Implications for networks? The network you see is not independent of purpose and what the observer puts into its construction. Example: work flow and value chain (or value network) in organizations can both/all be interpreted as networks but they are different in nature and in terms of their elements and relationships. And if pursuing Tim’s point about possibly going to use network as the basic principle for distinguishing different forms of economic governance (which I think is an interesting and promising approach) then it will depend on what constituents and principles are used to analyse networks here. Trick is to develop a network description fit for purpose not just to explain what the network is but, crucially, where and why its boundaries are, which I think is Sam’s point.

    Some clues to construction of the network for the purposes of discriminating between forms may lie in the nature of control and ties as Tim says, though if my analogy holds we might ask what kind of control and what kind of ties. Though of course the absolutely crucial thing to bear in mind is – sod it, got to walk the dog ….


    • Thanks for that Neil! I’m starting to think that the quality of the replies to this post is pretty substantially higher than the quality of the original post! 😀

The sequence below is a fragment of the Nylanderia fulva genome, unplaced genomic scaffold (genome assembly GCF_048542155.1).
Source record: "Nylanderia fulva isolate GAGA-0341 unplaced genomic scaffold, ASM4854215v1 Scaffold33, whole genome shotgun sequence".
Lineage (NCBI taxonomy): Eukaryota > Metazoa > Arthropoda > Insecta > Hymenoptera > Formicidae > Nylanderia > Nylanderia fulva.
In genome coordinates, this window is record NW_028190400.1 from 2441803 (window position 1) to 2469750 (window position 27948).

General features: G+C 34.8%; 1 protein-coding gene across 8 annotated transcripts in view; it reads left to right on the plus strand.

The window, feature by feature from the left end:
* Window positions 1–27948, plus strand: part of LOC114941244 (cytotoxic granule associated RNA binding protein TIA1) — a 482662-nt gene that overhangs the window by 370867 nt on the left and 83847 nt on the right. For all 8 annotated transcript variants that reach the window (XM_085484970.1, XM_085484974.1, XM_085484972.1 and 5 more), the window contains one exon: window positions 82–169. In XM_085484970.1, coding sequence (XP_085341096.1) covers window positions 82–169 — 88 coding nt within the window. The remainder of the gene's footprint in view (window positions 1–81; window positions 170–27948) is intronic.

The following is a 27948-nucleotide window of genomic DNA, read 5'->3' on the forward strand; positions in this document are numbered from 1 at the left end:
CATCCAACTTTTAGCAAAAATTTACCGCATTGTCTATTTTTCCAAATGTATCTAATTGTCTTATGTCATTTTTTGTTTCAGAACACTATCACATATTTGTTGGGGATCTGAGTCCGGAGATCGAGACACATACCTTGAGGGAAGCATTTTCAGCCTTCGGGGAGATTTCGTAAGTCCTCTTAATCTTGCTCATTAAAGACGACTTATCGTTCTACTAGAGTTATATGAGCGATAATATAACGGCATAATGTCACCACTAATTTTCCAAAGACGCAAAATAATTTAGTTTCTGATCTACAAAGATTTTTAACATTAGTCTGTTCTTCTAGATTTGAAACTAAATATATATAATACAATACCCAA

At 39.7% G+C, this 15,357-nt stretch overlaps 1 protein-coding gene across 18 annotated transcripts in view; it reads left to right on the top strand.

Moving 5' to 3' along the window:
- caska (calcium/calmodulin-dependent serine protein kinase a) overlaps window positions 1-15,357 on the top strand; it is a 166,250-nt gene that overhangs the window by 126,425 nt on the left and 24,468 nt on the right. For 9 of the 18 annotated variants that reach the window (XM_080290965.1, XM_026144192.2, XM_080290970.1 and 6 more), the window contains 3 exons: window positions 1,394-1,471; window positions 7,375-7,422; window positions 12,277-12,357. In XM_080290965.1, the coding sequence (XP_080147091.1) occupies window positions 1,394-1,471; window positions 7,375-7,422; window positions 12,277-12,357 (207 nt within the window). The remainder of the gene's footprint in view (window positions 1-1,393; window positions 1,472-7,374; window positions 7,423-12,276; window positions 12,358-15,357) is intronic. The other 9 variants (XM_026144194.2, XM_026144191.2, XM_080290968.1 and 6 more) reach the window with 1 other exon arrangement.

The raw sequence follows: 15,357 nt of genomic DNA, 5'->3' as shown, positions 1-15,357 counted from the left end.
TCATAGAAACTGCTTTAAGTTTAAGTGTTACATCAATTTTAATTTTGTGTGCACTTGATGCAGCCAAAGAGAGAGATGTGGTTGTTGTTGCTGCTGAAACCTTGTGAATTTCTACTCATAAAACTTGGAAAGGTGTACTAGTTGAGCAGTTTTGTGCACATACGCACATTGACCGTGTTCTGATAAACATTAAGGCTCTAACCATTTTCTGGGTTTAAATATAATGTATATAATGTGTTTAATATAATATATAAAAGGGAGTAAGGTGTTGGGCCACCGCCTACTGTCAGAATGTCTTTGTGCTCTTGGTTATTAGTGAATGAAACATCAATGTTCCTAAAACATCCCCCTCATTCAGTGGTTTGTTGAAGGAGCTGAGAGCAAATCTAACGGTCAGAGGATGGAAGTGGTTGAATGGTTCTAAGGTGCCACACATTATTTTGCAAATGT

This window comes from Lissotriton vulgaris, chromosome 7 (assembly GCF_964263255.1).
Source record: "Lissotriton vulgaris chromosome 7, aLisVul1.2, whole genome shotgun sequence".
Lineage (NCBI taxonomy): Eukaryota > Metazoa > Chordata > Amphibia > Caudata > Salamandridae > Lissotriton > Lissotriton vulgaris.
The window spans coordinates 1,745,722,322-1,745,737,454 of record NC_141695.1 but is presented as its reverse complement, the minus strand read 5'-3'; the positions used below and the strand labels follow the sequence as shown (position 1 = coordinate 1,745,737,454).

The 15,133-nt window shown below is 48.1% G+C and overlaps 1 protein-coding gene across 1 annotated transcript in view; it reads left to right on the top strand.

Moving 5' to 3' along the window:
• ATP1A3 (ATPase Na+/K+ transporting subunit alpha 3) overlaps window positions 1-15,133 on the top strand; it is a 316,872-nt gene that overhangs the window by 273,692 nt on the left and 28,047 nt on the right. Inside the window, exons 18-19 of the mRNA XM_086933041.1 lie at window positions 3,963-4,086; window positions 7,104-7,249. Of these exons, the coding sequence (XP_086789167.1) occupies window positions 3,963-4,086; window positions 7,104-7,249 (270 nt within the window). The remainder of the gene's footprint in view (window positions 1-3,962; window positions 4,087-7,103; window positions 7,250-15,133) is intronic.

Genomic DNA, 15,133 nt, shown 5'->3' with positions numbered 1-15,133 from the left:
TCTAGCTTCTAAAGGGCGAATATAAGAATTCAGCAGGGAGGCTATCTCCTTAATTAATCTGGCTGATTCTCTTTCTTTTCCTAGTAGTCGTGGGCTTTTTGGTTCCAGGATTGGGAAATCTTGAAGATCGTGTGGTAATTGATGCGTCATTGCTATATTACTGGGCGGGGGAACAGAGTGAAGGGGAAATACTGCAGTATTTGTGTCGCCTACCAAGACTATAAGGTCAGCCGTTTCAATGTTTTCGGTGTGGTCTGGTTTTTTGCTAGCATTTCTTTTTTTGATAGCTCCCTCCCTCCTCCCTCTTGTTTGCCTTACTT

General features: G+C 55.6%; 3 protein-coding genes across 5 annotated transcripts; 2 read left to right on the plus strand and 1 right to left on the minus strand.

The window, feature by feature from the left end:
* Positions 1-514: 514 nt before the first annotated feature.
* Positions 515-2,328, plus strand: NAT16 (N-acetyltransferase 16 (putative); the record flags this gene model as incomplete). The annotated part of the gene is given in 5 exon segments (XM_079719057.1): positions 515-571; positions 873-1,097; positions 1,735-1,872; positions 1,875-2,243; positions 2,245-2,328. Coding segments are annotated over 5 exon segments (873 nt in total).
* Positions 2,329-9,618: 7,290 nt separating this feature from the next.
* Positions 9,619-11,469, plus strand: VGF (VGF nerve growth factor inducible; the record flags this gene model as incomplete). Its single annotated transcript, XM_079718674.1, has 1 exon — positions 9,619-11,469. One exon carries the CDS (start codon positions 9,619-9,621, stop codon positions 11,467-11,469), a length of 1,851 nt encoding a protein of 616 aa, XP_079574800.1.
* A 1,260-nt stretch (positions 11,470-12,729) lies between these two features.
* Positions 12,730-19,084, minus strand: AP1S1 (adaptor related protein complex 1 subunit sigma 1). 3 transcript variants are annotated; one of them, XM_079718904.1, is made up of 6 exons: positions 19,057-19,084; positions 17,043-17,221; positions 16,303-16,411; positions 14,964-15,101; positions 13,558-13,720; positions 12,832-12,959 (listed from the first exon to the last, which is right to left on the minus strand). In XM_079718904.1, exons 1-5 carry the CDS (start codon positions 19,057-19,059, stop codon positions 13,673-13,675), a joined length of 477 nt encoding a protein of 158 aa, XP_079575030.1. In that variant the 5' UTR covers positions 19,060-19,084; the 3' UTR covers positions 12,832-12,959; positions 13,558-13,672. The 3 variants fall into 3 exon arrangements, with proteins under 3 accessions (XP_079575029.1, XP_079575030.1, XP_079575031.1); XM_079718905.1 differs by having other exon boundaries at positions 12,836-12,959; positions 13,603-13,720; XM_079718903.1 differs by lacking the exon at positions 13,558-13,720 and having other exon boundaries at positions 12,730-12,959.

6. Perhaps this quote from Borges might shed another light on Neil’s comment (I do not think there is a single topic where reading Borges cannot be immensely helpful)

    . . . In that Empire, the Art of Cartography attained such Perfection that the map of a single Province occupied the entirety of a City, and the map of the Empire, the entirety of a Province. In time, those Unconscionable Maps no longer satisfied, and the Cartographers Guilds struck a Map of the Empire whose size was that of the Empire, and which coincided point for point with it. The following Generations, who were not so fond of the Study of Cartography as their Forebears had been, saw that that vast Map was Useless, and not without some Pitilessness was it, that they delivered it up to the Inclemencies of Sun and Winters. In the Deserts of the West, still today, there are Tattered Ruins of that Map, inhabited by Animals and Beggars; in all the Land there is no other Relic of the Disciplines of Geography.

  7. Strangely Marco, I was thinking of that exact story yesterday! And I agree, Borges is always useful.